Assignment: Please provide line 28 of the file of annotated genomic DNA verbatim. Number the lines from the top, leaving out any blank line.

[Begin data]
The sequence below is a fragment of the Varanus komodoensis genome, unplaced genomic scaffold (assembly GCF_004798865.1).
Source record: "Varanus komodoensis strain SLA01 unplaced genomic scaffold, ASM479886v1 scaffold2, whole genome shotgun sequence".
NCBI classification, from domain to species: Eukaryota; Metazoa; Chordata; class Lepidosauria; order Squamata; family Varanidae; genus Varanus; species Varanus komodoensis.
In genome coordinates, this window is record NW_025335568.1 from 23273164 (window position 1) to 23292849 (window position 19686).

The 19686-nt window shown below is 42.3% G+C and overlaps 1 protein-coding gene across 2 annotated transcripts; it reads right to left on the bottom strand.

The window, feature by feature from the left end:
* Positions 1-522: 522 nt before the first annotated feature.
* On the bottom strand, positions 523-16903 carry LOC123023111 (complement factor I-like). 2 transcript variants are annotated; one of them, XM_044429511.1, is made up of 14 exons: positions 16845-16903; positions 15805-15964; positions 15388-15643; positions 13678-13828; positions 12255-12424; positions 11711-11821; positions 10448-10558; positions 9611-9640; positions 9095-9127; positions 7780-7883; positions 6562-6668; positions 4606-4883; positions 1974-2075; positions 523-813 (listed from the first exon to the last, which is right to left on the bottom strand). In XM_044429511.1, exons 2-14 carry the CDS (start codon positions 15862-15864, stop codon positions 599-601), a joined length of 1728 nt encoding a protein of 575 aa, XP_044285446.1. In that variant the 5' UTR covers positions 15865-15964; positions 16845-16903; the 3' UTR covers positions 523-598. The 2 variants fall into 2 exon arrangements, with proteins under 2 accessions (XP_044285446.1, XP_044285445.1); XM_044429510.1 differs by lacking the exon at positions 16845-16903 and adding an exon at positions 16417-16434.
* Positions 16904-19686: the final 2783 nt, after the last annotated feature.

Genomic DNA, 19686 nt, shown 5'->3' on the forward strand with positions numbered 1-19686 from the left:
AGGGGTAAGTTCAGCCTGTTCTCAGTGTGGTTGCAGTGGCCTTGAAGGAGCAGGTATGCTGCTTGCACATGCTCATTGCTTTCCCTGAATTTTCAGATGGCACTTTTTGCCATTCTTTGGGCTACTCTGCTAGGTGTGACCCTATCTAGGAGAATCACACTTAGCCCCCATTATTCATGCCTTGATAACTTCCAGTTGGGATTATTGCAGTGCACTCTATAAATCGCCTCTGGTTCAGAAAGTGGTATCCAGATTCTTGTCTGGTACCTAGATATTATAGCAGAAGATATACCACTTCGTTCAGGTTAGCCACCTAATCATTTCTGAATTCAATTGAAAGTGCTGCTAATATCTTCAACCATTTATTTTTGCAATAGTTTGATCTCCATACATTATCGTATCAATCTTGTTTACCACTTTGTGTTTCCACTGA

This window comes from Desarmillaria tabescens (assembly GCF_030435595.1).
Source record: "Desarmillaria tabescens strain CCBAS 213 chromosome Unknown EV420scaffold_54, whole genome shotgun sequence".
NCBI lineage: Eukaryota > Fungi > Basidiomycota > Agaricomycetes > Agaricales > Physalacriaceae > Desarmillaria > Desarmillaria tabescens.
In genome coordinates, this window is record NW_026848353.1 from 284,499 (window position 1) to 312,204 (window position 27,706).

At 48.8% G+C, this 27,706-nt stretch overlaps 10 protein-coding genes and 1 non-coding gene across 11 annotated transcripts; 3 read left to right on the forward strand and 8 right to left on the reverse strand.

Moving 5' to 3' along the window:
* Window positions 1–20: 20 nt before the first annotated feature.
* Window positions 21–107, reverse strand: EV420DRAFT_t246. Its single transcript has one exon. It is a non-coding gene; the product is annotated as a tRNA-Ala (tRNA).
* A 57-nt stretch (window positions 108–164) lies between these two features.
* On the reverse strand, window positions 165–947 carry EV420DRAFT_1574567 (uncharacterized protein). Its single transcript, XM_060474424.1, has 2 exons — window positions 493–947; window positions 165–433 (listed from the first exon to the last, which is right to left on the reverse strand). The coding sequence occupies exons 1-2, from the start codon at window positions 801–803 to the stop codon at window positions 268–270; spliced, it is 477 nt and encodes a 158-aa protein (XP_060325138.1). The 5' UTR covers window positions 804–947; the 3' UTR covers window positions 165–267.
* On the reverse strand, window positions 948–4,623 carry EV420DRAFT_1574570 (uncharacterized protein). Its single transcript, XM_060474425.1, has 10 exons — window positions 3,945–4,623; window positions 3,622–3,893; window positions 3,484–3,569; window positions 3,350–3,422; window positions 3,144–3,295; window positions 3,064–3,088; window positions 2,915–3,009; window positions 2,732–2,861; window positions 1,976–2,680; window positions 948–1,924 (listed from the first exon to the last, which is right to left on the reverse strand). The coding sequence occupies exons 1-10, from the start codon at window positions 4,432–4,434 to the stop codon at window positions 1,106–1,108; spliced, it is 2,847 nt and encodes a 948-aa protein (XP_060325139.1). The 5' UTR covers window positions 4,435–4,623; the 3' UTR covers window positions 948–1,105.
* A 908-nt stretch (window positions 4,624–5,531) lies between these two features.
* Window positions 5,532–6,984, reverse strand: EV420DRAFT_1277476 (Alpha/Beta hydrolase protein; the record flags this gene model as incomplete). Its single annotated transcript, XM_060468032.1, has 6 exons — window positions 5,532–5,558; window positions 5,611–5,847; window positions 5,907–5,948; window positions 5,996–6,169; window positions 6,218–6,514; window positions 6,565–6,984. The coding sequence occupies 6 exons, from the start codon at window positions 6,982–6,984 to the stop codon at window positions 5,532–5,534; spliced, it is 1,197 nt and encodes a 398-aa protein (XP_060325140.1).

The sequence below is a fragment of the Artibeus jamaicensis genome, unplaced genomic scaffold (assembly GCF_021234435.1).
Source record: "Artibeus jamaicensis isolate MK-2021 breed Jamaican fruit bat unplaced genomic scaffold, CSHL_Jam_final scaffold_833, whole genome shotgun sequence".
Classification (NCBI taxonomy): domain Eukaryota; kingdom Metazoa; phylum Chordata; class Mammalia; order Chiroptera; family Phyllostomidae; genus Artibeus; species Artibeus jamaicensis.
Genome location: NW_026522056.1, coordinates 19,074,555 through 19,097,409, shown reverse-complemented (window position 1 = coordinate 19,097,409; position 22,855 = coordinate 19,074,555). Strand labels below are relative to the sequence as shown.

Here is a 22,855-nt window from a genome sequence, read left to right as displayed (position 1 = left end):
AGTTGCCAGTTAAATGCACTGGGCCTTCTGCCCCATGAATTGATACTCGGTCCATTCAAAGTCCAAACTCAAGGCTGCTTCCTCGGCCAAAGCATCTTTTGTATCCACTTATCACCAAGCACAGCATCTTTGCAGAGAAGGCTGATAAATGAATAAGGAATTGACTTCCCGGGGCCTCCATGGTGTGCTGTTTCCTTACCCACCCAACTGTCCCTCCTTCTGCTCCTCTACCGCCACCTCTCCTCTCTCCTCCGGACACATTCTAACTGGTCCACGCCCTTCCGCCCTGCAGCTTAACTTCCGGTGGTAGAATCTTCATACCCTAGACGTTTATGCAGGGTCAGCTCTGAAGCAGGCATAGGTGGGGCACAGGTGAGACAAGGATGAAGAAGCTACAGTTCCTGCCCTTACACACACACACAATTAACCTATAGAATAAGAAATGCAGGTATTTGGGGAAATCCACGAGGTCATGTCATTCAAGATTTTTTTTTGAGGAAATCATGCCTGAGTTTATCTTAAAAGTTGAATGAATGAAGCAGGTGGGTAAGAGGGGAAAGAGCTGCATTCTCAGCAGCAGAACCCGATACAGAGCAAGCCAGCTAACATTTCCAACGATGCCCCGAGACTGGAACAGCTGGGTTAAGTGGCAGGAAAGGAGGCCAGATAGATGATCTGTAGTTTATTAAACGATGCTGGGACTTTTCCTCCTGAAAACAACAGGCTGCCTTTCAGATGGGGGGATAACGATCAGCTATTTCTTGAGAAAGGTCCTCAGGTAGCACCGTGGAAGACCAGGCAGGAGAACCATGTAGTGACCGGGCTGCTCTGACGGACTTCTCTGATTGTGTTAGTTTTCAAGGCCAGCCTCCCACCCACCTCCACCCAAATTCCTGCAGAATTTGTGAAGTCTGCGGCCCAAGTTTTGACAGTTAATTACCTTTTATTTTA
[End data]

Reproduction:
Genome location: NW_026522056.1, coordinates 19,074,555 through 19,097,409, shown reverse-complemented (window position 1 = coordinate 19,097,409; position 22,855 = coordinate 19,074,555). Strand labels below are relative to the sequence as shown.